Originally Posted by umr
The reasons I do this are several.
- I believe audio is a major factor and should always be done. It makes me very upset when I work on a display and the client will not let me fix his sound when it is horrible.
- People's audio is as much in need of adjustment as their video. I would say it is usually more wrong than the video.
- The demand for my services with this restriction is still more than I can meet. Why do video alone when it is less fun, delivers less value and lower revenue?
- I provide what I believe is the very highest quality video and audio calibration/design service available. Why dilute my offering by only doing one?
Jeff: Your answers make perfect sense to me - from your perspective. Let me address them, though, as I have a different perspective.
1. I've been a *serious*, high-end audiophile for about 38 years; so I too believe audio is a major factor. In fact, one could say I think audio is *more* important, as I only recently bought a large-screen TV. When you say it "should always be done", I assume you mean that you feel you can always improve it. Fair enough. You also speak of situations in which the audio is horrible. What if the audio is amazingly good to start with, however? Meaning that you agree there is little, or nothing you can do; and the customer is fine with that? Is that somehow a bad situation?
2. What about those people whose audio is significantly better than their video? i.e., why deprive them of your very special video services?
3. Why would it be less revenue if I paid you the same amount, regardless of whether you did the audio or not? Why worry about the value if I'm happy with it? I'm afraid I can't help with the fun part. We could spend the extra time listening to my stereo; or watching a movie, though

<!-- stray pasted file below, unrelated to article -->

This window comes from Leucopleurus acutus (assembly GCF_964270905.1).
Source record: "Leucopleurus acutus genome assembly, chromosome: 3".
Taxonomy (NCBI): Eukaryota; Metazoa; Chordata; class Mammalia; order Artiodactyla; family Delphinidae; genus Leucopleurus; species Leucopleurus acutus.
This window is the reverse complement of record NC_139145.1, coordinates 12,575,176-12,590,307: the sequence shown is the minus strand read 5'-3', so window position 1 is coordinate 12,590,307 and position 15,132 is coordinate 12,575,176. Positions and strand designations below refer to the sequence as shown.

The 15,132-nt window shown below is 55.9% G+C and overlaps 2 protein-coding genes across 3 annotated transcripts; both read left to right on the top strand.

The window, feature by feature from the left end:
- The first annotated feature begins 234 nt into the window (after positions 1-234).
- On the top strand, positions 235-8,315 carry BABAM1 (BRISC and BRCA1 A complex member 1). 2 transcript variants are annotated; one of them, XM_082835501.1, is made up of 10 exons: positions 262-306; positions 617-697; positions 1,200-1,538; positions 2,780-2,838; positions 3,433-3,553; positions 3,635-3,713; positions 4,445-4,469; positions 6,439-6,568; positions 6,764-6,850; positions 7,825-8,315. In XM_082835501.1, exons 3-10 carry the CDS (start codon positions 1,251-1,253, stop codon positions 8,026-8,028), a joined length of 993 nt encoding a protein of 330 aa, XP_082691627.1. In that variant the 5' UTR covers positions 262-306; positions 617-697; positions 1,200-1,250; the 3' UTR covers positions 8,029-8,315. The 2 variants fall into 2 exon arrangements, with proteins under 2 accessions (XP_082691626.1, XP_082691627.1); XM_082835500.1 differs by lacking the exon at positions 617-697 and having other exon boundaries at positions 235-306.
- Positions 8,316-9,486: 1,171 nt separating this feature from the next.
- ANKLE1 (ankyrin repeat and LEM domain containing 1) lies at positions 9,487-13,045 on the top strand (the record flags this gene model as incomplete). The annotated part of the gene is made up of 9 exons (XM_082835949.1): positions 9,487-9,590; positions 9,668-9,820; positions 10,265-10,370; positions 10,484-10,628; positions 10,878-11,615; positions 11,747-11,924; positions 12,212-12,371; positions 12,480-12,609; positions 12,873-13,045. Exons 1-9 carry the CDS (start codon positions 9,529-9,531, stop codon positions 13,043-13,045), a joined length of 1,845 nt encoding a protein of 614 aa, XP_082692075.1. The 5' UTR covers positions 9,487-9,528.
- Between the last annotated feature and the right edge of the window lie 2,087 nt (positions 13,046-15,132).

4. I believe you when you say that you provide the highest quality. That is exactly why I would like to take advantage of your video skills. I wouldn't be at all against discussing audio, and hearing your advice there too. I would certainly take the attitude that there is always more to learn. In fact, we could just make that a part of the package; i.e., that you work on the audio side of things by offering advice, suggesting changes, how I might go to surround sound in my small room, etc.
The bottom line is that you would receive the same amount of money; I would get the benefit of your audio expertise in the form of - at least - discussion, feedback, etc; I would get much better video than what I've been able to get on my own; and we could have fun doing all this. My question is "why deprive me of your services, simply because I have a two-channel system"?
p.s. If you were to think my sound was horrible, I would be happy to let you fix it! (as long as whatever you did was easily reversible; i.e., if I thought it then sounded worse)
Thanks for responding and having this discussion, Jeff.